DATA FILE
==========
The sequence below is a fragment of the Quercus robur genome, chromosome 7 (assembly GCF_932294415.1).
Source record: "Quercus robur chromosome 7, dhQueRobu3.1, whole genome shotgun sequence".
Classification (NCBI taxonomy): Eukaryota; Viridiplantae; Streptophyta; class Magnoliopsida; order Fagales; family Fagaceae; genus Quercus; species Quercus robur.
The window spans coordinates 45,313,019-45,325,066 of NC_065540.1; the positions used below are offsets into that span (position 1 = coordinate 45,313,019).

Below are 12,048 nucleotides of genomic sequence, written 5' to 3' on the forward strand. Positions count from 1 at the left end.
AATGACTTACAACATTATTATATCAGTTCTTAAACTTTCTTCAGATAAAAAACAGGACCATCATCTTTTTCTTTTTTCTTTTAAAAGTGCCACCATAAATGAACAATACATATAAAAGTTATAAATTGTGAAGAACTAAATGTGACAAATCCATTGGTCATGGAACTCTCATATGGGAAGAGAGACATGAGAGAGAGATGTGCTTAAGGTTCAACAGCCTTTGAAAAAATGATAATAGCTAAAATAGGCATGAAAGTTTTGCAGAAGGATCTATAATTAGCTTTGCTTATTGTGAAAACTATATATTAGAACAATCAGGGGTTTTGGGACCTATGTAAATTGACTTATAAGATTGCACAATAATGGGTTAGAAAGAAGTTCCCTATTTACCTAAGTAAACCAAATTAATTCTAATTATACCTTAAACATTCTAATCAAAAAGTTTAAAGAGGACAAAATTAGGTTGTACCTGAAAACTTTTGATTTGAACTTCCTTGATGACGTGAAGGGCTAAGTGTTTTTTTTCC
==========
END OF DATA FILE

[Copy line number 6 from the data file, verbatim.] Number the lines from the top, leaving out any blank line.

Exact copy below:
AATGACTTACAACATTATTATATCAGTTCTTAAACTTTCTTCAGATAAAAAACAGGACCATCATCTTTTTCTTTTTTCTTTTAAAAGTGCCACCATAAATGAACAATACATATAAAAGTTATAAATTGTGAAGAACTAAATGTGACAAATCCATTGGTCATGGAACTCTCATATGGGAAGAGAGACATGAGAGAGAGATGTGCTTAAGGTTCAACAGCCTTTGAAAAAATGATAATAGCTAAAATAGGCATGAAAGTTTTGCAGAAGGATCTATAATTAGCTTTGCTTATTGTGAAAACTATATATTAGAACAATCAGGGGTTTTGGGACCTATGTAAATTGACTTATAAGATTGCACAATAATGGGTTAGAAAGAAGTTCCCTATTTACCTAAGTAAACCAAATTAATTCTAATTATACCTTAAACATTCTAATCAAAAAGTTTAAAGAGGACAAAATTAGGTTGTACCTGAAAACTTTTGATTTGAACTTCCTTGATGACGTGAAGGGCTAAGTGTTTTTTTTCC